Rumi Hara’s surrealist tales of sisterhood, hitchhiking and orgies
Born in Japan and now living in Queens, New York, illustrator and cartoonist Rumi Hara’s practice spans commercial projects; zines; single-panel large-scale comics and graphic novels.
Her first comic book, Nori, came out in 2020 through renowned Canadian cartoonist publisher Drawn & Quarterly, and tells the story of a little girl growing up in 1980s suburban Japan, who goes on adventures with her grandma while weaving in various traditional Japanese legends.
Her latest book, which comes out in mid-May (again through Drawn & Quarterly) is mostly rooted to American soil, however. Titled The Peanutbutter Sisters and Other American Stories, the publisher describes the book as “a surrealist American canon”, comprised of seven short stories and punctuated with a series of drawings titled The Builder.
And it certainly is surreal: in the titular story, the sisters’ fairly pedestrian car journey transforms into ‘whale hitchhiking’ in a page, as if Moby Dick-style transportation were completely normal. The tone changes in a single panel; as strangely humorous as the whale is, the following image not-so-subtly comments on climate change by noting that whale transportation is harder to come by these days, thanks to the volume of litter floating about in the ocean.
Living Things, meanwhile, is set on earth in 2099 — a time when press reporters have largely been replaced by drones, vehicles can now travel faster than the speed of light and “sports are now delegated to robots” except for one race: The Intergalactic Race of Living Things. This strange sci-fi tale feels like a beautiful excuse for Hara to let loose with her style and subjects, as panels are filled with gargantuan tortoises, cute space bunnies, a rather spooky goat and a trio of headless lizards.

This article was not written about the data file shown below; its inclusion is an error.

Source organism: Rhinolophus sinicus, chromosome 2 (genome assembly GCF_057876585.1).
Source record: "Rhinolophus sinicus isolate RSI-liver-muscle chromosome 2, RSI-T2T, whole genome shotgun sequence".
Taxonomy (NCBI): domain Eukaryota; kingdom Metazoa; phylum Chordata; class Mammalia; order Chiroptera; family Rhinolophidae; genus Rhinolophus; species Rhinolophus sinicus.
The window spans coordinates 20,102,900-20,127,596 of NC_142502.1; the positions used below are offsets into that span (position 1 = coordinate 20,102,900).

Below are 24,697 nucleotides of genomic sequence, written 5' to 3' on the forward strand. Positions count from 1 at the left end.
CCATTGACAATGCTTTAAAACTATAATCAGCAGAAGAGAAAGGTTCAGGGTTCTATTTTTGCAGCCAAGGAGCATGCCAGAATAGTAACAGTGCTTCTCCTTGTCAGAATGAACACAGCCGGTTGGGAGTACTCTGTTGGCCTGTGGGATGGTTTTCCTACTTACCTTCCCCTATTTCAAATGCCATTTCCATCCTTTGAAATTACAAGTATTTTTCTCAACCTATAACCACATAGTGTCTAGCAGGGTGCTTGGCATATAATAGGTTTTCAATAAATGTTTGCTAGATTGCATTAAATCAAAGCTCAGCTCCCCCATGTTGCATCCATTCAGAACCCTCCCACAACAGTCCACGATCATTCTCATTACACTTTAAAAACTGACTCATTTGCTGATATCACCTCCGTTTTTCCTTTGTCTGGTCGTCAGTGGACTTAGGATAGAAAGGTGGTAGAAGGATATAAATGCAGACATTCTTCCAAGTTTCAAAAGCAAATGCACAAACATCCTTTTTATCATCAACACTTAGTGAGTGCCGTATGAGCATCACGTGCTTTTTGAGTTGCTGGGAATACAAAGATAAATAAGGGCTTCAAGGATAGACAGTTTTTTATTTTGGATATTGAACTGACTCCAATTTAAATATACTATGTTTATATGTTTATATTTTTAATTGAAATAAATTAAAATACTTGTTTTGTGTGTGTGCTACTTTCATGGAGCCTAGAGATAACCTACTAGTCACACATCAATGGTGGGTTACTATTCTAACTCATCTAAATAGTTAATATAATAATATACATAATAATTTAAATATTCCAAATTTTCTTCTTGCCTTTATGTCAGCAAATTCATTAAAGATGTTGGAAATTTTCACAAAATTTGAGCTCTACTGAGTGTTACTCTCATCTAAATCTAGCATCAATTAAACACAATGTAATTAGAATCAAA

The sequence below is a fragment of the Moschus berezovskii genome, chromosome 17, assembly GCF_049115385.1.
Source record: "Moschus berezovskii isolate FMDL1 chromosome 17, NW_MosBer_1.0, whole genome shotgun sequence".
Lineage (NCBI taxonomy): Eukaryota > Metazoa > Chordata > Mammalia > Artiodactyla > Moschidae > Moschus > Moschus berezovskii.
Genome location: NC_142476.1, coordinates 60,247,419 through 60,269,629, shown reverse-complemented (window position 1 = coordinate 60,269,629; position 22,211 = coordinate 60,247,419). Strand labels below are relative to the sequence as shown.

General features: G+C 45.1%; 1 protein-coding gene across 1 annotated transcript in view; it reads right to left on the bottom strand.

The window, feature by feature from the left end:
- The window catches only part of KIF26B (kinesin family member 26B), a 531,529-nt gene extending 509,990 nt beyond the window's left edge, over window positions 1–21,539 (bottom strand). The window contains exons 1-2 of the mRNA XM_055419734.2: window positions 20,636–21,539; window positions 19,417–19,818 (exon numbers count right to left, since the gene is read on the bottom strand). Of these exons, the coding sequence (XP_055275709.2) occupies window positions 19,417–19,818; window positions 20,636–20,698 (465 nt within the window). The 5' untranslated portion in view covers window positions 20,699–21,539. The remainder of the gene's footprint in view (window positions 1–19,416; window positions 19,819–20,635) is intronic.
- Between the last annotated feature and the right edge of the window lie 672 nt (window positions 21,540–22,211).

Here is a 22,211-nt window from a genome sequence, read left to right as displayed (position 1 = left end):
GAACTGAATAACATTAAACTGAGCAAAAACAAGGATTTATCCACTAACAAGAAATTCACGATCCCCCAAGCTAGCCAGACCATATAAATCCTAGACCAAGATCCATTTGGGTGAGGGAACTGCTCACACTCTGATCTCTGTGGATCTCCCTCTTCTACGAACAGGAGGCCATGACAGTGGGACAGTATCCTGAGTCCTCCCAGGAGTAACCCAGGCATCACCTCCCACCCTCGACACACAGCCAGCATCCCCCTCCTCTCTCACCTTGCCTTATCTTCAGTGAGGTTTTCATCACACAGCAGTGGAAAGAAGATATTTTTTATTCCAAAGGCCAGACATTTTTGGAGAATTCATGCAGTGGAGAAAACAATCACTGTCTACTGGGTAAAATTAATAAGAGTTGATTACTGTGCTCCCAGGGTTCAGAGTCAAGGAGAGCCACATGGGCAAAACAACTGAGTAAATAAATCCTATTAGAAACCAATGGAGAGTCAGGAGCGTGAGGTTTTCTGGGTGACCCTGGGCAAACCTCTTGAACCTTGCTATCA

The stories veer from empowering ‘sisters doing it for themselves’ stuff to creepy men to wordless narratives powered by vast bubblegum spheres and a man whose orgy-laden life is blighted by the fact that when he sees a bellybutton, he gets vertigo.
Hara’s illustrative range is clear not only in the breadth of her subjects and themes, but in style: bar one, her comics are in stripped-back black-and-white, with a loose, fluid style. Then for the final comic, Bombadonna, colours are introduced mostly as peachy, fleshy hands that feel as much like symbols or icons as comic panels. Her textures and tones are beautiful, with the details in the fingers and knuckles giving a nice contrast to the more abstracted way she depicts scenes like forest backdrops.
Likewise, the black-backdropped spreads from The Builder that sit between the stories are a stark departure: bold, graphic and with flashes of vibrant pinks, reds and blues, they distil what seems to be a favourite theme of Hara’s: powerful, strong (literally here, carrying vast hunks of timber) sexually liberated women doing their own thing.
For all the surreal moments, The Peanutbutter Sisters and Other American Stories feels both smart and oddly relatable. BoJack Horseman production designer and Tuca and Bertie creator Lisa Hanawalt sums it all up pretty well, saying The Peanutbutter Sisters is “untethered to reality but also the realest thing you could read”.
The Peanutbutter Sisters and Other American Stories is published by Drawn & Quarterly; drawnandquarterly.com